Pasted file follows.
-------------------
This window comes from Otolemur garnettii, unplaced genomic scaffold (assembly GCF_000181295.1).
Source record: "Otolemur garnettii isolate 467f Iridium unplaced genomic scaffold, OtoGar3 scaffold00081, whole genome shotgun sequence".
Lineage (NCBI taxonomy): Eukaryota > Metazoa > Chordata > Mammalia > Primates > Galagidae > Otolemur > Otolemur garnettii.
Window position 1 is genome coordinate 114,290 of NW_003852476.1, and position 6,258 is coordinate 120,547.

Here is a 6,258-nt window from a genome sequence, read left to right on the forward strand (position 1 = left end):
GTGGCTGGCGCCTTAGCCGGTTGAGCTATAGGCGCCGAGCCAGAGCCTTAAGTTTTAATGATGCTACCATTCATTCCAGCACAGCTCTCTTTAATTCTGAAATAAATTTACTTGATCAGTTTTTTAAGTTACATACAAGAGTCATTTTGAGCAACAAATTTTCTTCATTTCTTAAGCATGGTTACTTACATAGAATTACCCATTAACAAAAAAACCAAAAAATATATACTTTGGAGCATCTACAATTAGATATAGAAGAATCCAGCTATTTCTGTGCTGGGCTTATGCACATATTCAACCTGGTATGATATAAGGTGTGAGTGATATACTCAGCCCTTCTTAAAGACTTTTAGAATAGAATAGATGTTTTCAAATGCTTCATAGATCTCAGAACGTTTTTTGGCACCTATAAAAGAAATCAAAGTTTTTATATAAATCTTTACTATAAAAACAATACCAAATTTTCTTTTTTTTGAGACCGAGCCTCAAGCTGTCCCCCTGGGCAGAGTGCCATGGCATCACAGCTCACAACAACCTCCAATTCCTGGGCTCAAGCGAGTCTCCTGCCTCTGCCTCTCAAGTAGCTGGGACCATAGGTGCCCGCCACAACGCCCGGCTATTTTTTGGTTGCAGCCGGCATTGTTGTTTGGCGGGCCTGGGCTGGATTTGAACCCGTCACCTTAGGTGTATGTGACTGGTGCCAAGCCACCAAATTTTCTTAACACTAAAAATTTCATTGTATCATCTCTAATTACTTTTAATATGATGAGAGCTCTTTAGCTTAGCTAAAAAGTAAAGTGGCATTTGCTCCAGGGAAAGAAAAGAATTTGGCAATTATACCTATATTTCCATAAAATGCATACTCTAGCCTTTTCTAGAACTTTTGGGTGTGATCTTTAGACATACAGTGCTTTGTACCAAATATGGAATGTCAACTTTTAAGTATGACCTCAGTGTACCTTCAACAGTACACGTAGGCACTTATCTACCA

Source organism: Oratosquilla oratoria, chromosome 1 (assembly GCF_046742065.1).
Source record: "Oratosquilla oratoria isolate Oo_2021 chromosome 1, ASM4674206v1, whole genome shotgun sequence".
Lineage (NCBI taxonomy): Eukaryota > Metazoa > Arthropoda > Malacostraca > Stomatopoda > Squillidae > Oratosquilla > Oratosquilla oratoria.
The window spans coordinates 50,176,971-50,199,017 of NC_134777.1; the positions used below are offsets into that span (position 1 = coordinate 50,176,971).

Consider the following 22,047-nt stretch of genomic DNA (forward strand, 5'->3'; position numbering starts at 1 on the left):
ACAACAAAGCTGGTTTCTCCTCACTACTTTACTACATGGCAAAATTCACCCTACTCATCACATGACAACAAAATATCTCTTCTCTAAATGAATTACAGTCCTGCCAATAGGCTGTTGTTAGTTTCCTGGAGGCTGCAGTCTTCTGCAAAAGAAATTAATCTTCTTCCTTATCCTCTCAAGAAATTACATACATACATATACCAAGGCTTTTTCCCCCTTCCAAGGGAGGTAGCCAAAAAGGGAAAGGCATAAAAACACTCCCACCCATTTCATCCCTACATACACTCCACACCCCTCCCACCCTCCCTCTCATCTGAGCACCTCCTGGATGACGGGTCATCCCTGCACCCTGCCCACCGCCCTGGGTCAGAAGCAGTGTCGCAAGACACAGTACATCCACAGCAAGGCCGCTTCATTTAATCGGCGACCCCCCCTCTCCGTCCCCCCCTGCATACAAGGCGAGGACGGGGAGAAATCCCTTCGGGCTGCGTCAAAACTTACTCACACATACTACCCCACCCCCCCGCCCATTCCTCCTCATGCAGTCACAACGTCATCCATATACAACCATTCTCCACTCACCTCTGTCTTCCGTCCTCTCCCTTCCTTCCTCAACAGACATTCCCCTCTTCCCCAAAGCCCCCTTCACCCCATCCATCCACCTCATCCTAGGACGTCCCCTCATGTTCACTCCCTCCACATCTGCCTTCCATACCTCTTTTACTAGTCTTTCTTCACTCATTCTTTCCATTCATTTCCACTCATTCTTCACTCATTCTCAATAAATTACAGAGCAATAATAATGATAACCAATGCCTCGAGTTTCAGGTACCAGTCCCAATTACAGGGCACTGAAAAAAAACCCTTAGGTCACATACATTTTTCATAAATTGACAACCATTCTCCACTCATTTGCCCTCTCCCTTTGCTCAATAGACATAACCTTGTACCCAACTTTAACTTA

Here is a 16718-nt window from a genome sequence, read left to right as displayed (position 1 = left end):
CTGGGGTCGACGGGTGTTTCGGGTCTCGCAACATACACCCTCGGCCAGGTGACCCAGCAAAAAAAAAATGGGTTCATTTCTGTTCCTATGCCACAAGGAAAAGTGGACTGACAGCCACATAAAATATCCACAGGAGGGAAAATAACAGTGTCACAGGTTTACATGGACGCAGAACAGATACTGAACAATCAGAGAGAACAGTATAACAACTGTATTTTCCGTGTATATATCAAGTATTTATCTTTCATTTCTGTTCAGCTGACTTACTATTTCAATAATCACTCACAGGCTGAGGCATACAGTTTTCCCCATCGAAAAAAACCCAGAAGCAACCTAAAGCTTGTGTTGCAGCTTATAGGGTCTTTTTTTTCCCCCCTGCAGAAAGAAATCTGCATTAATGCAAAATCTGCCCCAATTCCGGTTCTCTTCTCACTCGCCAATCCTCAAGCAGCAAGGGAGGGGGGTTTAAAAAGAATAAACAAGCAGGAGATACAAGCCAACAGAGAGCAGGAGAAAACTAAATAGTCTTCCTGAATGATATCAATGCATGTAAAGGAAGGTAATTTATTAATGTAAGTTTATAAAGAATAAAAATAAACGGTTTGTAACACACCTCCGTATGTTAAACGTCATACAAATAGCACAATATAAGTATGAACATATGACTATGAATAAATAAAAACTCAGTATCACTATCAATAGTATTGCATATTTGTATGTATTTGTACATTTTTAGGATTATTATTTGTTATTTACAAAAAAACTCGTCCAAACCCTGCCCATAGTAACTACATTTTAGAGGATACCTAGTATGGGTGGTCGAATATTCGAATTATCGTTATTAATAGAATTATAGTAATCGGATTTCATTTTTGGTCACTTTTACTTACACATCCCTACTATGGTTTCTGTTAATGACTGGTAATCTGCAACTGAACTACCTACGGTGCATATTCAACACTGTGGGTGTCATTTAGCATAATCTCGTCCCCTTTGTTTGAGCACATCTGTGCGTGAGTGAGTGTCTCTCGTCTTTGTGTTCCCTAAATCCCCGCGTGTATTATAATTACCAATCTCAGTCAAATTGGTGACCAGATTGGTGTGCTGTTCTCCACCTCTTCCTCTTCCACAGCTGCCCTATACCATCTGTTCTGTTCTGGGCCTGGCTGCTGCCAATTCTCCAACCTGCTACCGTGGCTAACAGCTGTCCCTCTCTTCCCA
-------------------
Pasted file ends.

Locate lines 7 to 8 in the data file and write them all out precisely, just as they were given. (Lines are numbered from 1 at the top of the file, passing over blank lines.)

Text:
Source organism: Oratosquilla oratoria, chromosome 1 (assembly GCF_046742065.1).
Source record: "Oratosquilla oratoria isolate Oo_2021 chromosome 1, ASM4674206v1, whole genome shotgun sequence".